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One Company’s Trash
Dakota survived by becoming a recycler: the by-products of its waste streams bring in more than $150,000 a day. And its most lucrative by-product–the one that finally secured its future–is carbon dioxide.

Scrubbing oil out with CO2 isn’t as lucrative as striking a major new field. “The big-name oil companies don’t go after these. These are like bunts, and they’re looking for home runs,” says SFA Pacific’s Simbeck. But the bunts are worth making for the second-tier oil companies that now dominate U.S. and Canadian oil production. Put the CO2 in the ground, and you’re likely to get more oil–that is, if you have CO2. Most carbon dioxide used in oil fields comes from natural deposits of either CO2 on its own or CO2 entrained with natural gas. Oil-field operators north of Beulah had neither.

By the mid-1990s, Dakota looked like a survivor, and Calgary, Alberta-based PanCanadian Petroleum, the operator of one of Canada’s largest oil fields, was ready to negotiate. Production at PanCanadian’s field in Weyburn, Saskatchewan, peaked in the 1960s, but company geologists believed that CO2 would rev it back up. Under a 1997 deal, Dakota built gas compressors and a pipeline to deliver the CO2 to Weyburn, and PanCanadian agreed to pay Dakota for financing costs on the equipment, plus pay a demand charge. In February, Dakota signed up a second Saskatchewan oil producer, Apache Canada, which will begin taking CO2 next year.

Judy Fairburn, a vice president of operations for EnCana (PanCanadian’s new name after merging with Calgary-based Alberta Energy), says that buying Dakota’s CO2 increased production costs at Weyburn, and that PanCanadian predicated its investment on receiving $16 to $18 a barrel. That was a good bet: oil now fetches about $50 a barrel, and Weyburn is delivering 26,000 barrels per day–its highest level since the 1970s. “This oil field is definitely into its second wind,” says Fairburn.

With natural gas selling at $7 per thousand cubic feet, Dakota is looking good, too. Asked if Dakota might be out-earning its oil-field customers, Fairburn nervously laughs. “I’ll have to calculate that,” she says. “They’re certainly well positioned.”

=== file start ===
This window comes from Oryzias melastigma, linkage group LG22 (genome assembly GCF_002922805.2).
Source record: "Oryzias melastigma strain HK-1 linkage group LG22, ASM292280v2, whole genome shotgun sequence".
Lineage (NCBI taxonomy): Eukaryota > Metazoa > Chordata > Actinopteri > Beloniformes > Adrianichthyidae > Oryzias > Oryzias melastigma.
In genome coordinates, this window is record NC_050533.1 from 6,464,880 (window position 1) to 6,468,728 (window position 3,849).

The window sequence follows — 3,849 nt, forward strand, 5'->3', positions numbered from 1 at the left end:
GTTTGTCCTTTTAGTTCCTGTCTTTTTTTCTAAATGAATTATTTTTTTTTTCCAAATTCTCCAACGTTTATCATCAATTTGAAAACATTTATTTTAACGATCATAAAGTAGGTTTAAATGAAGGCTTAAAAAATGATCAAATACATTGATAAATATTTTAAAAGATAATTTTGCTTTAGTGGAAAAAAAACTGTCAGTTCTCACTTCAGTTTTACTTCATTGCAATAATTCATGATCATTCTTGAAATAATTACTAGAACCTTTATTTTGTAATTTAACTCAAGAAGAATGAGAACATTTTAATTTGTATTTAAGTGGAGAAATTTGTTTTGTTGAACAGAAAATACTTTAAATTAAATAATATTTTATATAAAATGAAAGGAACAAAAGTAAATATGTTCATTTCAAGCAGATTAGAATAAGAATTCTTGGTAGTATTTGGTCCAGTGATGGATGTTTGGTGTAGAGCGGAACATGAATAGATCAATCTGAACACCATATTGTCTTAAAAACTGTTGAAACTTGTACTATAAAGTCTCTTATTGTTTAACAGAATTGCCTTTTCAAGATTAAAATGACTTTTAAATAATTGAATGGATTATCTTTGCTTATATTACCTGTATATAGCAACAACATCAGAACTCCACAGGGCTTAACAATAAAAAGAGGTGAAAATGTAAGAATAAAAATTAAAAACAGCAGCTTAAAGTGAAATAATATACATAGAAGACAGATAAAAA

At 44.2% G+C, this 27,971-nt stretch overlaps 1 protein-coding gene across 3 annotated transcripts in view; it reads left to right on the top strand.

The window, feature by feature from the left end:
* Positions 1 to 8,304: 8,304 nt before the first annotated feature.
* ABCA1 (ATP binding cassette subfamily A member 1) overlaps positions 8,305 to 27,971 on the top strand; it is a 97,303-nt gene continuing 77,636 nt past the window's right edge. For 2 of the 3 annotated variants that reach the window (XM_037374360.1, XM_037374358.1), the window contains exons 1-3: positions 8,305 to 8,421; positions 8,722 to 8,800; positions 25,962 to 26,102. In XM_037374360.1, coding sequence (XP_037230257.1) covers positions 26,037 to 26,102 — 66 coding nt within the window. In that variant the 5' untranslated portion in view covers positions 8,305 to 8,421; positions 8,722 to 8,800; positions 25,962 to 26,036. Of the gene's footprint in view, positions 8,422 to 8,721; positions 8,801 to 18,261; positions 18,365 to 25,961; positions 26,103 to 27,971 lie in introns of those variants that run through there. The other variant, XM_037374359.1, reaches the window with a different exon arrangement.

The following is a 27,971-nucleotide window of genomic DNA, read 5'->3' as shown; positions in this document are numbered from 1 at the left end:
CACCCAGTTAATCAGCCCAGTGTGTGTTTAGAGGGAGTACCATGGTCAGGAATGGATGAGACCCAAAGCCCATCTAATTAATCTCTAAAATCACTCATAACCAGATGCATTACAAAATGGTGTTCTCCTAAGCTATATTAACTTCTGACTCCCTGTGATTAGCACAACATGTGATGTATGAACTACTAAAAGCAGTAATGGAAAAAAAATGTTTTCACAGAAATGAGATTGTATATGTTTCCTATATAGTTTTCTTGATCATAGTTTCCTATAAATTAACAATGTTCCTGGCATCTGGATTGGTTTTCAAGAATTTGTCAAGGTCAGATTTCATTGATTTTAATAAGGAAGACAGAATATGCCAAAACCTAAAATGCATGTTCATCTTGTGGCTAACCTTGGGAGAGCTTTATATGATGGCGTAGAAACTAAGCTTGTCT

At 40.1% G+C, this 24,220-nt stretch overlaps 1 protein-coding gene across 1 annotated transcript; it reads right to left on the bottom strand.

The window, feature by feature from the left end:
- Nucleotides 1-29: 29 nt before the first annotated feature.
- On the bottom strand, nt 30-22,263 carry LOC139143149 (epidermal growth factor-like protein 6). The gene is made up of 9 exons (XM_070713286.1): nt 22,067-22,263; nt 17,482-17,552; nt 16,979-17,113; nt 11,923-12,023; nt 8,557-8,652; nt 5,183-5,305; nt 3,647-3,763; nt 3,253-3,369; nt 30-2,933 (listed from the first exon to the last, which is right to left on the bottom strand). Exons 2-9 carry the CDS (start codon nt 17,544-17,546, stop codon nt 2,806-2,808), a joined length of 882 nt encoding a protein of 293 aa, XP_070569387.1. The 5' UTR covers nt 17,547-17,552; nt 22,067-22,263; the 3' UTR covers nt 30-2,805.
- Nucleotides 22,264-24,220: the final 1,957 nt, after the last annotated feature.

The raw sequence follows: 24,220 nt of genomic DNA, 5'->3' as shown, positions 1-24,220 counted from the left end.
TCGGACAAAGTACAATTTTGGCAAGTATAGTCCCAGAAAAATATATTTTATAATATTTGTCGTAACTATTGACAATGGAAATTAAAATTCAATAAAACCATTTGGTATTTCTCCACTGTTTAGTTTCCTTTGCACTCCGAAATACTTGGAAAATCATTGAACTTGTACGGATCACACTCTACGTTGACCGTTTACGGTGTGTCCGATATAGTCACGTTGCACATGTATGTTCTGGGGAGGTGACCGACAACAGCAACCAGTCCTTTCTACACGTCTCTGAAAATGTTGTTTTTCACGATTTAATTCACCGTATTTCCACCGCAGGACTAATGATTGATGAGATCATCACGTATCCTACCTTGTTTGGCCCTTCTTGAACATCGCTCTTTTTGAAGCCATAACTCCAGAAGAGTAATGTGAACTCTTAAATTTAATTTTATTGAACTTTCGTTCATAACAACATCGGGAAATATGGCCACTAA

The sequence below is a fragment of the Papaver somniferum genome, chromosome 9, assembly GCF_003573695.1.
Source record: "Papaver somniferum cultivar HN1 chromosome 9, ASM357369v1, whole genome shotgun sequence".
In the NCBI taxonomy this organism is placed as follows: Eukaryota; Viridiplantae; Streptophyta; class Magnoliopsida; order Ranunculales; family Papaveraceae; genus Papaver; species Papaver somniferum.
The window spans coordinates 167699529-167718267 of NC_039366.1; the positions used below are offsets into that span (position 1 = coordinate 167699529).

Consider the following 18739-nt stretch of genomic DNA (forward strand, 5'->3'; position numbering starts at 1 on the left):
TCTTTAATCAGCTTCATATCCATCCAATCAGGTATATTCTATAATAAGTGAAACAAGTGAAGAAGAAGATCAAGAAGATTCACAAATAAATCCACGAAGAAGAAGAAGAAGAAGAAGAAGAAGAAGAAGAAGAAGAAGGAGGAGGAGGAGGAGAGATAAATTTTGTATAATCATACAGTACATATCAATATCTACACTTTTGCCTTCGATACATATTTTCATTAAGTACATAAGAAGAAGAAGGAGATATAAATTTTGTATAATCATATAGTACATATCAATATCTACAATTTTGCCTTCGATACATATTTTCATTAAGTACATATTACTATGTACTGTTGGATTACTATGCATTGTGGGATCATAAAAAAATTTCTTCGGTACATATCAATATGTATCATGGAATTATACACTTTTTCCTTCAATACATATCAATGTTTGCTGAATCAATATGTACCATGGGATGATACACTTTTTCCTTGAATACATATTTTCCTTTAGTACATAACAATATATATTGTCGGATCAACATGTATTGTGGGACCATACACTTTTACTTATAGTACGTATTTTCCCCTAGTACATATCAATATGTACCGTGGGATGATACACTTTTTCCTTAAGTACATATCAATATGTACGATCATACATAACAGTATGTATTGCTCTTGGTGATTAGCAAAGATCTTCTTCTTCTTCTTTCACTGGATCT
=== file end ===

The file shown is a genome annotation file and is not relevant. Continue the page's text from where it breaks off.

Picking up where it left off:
They are–and not just because of what they are helping to take out of the ground. As the oil rises in the Great Plains, Dakota Gasification’s industrial CO2 is pooling underground, creating an environmental benefit that could be worth millions of dollars more in years ahead, if the United States ever decides to adopt a cap-and-trade emissions policy. A $34 million research study sponsored by the International Energy Agency has been tracking the CO2 underground. Its final report, released last fall, confirmed what everyone expected: the same strata that sealed in Weyburn’s oil for 50 million years should hold its CO2 for thousands of years, if not longer.

Gasification is again in the spotlight, and not just because of its ability to store away greenhouse gases. Today’s record-high natural-gas prices show no signs of slipping, despite record levels of gas exploration in North America. And the technology is improving. Dozens of gasification plants have been built since 1984–most of which turn coal-derived syngas into ammonia fertilizers–and their cutting-edge power equipment costs less to build and operate than Dakota’s. Major suppliers of the equipment, like General Electric, are taking orders for more. Dakota was not only lucky in its decades-long struggle to prove the viability of coal gasification, it was also right.

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